7.   Oppose: If the terms meet CFI on their own, let 'em be in here; if they don't, let 'em not and have 'em in an appendix. L☺g☺maniac 23:34, 30 December 2009 (UTC)
  8.   Oppose Daniel. 02:53, 31 December 2009 (UTC) per Mglovesfun, Logomaniac and others. Such information is fine in appendices. --Daniel. 02:53, 31 December 2009 (UTC)
  9.   Oppose Ƿidsiþ 18:21, 17 January 2010 (UTC) per Michael above.


  1.   Abstain   AugPi 00:57, 25 December 2009 (UTC)
  2.   Abstain. I just don't know what-all would end up being covered by this. It seems like we'd be replacing a swiss-cheese approach based on attestation with a swiss-cheese approach based on which languages are official in multiple countries. —RuakhTALK 13:24, 26 December 2009 (UTC)
    I'm not sure why that would be a problem. Right now our swiss-cheese problem is that we have perhaps a fourth of the SI units, the remainder of which have either simply not been added (but could be with a diligent search for references) or could not be added because, despite their established meaning, they are passed upon in favor of more convenient units, for example measuring exertion of energy in hectojoules instead of toggling between hundreds of joules and tenths of kilojoules. So, for the English language at least, we have a grid with lots of holes in it, when we could have a smooth plane, as it were. There is no question than multiple English-speaking countries have adopted these measures, and the same for multiple countries where French is among the official languages. Probably the same for Spanish, and for other languages, either there will be multiple countries that have documented adoption in a particular language, or the words will not be attested as existing in that language by this method. bd2412 T 22:41, 27 December 2009 (UTC)
    Nothing against English — thanks largely to RFV, more than half of my edits are for English — but establishing a "smooth plane" for English while leaving the Hebrew grid full of holes just doesn't do it for me. If we were only discussing the SI units, I might feel differently, but instead we have this subtler criterion that I don't have a good grasp on, besides seeing that it will clearly affect different languages in different ways, without any obvious justification for that. For example, if North and South Korea, say, or the PRC and the ROC were to agree on certain words, and then later they unified, would we have to go back and re-RFV all the words we'd added? —RuakhTALK 20:07, 28 December 2009 (UTC)
    (BTW, the reason I'm O.K. with the SI units is that we know for sure what all of them would mean, even if we don't know that they do mean that. Even if tomorrow morning, everyone were to start using the word zeptogram with some sort of metaphorical sense, we could still provide the unattested literal sense and know that we were "right". But the reason for this isn't that the meanings have been established by a recognized international body or that they've been formally adopted by national governments — such bodies and governments are frequently wrong — it's that the system is used in a consistent way by actual people, and the gaps are basically real words that just so happen not to have been used three times in durably archived media. It's like how we include full conjugations of Spanish verbs, even ones that are so rare that some individual forms might not actually meet the CFI.) —RuakhTALK 20:15, 28 December 2009 (UTC)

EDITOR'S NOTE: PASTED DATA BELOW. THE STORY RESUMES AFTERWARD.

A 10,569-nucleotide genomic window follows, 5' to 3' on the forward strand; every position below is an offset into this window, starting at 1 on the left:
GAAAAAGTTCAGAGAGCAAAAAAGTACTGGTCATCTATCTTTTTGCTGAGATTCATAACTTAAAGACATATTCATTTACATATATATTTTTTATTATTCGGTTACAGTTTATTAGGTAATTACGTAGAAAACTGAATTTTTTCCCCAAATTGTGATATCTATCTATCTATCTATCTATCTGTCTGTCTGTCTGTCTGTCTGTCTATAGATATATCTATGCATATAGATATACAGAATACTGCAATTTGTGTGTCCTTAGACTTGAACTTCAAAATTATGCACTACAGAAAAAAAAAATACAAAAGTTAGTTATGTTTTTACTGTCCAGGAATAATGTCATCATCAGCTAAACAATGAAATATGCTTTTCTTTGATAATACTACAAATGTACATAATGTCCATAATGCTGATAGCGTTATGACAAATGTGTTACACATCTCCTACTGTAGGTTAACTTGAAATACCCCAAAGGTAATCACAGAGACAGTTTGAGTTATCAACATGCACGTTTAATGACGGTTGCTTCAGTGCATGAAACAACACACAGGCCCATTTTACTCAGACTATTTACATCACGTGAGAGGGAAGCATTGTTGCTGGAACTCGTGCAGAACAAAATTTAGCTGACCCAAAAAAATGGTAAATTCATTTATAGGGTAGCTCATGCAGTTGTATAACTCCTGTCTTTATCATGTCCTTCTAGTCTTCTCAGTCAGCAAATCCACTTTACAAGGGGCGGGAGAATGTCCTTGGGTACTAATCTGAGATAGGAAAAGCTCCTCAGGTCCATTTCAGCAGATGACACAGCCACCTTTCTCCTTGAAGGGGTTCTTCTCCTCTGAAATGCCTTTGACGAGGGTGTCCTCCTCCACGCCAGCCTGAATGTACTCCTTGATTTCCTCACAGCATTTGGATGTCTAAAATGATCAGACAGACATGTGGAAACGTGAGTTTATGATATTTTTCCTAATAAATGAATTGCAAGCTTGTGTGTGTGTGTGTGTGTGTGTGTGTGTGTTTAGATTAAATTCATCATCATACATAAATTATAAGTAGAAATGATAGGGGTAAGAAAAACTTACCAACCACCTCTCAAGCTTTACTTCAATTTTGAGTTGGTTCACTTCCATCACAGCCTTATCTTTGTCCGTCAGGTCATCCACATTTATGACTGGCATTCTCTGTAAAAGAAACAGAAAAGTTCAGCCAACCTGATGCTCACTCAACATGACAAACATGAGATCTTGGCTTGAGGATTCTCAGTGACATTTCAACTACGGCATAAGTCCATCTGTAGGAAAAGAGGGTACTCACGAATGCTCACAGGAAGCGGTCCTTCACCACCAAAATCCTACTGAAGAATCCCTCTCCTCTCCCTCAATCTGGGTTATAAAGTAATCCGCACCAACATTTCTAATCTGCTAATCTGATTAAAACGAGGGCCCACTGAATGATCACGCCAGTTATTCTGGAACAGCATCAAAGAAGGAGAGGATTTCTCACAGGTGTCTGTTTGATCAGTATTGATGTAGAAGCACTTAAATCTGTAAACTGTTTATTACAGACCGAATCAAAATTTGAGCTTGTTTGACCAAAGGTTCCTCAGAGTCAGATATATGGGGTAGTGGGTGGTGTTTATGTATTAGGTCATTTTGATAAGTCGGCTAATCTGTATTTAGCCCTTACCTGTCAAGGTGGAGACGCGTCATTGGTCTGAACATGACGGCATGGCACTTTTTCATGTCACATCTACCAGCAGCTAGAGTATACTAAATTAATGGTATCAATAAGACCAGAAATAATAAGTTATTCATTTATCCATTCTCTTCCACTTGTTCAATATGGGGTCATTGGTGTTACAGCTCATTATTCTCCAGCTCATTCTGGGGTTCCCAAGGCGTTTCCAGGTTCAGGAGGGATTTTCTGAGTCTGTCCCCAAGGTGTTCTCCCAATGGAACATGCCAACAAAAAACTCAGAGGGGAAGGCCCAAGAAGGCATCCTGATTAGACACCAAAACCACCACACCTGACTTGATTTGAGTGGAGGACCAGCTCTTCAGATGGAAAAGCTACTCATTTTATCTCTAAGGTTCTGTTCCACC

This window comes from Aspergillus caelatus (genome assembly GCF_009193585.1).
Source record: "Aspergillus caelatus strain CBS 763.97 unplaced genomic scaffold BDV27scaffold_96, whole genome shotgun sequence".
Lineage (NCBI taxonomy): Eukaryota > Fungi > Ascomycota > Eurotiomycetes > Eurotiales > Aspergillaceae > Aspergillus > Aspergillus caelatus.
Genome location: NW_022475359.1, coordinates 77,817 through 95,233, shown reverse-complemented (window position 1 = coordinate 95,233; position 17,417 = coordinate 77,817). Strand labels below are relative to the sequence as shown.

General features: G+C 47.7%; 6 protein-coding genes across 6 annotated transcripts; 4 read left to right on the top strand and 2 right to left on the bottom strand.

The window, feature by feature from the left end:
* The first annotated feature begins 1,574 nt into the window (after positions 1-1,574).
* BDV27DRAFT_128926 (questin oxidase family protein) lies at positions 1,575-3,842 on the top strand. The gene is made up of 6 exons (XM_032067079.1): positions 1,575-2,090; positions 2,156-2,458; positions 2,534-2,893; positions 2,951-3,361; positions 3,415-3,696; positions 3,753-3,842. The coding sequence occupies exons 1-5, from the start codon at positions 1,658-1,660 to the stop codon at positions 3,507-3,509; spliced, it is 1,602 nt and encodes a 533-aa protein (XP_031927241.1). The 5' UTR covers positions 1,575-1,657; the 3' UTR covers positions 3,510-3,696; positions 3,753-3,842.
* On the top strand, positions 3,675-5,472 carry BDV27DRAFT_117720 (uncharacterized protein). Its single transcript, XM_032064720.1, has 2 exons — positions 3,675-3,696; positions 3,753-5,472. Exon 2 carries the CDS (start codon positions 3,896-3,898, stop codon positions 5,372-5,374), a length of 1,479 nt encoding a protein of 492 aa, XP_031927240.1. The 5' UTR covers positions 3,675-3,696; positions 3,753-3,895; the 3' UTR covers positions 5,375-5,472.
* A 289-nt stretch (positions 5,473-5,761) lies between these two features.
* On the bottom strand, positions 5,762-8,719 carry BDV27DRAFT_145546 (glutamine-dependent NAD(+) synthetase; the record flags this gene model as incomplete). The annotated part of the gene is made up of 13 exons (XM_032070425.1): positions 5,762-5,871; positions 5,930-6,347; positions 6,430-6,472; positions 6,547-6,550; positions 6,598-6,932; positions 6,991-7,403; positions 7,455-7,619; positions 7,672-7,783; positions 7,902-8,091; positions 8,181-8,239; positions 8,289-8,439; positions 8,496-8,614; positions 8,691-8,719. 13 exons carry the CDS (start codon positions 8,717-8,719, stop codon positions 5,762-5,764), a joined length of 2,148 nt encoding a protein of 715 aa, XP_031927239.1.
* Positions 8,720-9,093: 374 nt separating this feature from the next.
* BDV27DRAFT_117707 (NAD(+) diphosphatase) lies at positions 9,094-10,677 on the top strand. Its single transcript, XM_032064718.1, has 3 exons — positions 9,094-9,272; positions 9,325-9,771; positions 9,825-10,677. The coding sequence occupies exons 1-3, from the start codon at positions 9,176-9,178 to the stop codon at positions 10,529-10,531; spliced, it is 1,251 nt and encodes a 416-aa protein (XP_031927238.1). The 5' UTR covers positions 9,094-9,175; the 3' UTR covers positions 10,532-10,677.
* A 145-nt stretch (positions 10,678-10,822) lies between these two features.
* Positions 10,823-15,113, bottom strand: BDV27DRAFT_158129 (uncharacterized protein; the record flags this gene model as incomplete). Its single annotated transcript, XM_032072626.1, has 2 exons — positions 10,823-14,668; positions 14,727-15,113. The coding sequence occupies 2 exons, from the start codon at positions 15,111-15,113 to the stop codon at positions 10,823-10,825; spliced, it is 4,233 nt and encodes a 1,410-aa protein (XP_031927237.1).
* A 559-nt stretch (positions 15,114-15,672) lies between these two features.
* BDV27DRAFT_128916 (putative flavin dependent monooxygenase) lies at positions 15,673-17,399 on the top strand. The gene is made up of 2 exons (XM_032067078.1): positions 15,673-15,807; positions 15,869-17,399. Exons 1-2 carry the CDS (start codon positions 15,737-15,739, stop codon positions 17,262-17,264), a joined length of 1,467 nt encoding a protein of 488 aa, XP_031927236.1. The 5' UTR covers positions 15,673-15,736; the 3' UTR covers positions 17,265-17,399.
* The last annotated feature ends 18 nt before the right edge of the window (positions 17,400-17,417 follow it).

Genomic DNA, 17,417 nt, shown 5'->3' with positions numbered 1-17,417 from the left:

3. First, I am unsure what this means by "inclusion" of the terms. Under what language would we put these, if we are relying on international bodies, not on citations that demonstrate the speakers of any particular language using them? As well, this is worded vaguely enough that it seems to imply that we will be including words in other dictionaries which happen to be official language regulators, like the RAE and the Turkish Language Association, even without sufficient citations. I'm not even sure that that is unintentional, because the intention of this proposal seems to be to throw out the normal attestation procedure entirely as long as an authority claims that a word exists, when that is something that Wiktionary as a project has explicitly rejected for years. Dominic·t 00:48, 28 December 2009 (UTC)
  4.   I'm not sure I want to include every word established by the w:Dutch Language Union in its w:word list of the Dutch language and used a coupla times in two countries' government documents.​—msh210 18:44, 28 December 2009 (UTC)
    Ruakh, above, expresses better than I can sentiments I agree with.​—msh210 20:28, 28 December 2009 (UTC)


  • Looks like no consensus (10-9-4). Perhaps this vote would have done better if it had been suggesting specific exceptions to CFI (such as SI units, ISO codes, and unicode characters). --Yair rand 07:19, 24 January 2010 (UTC)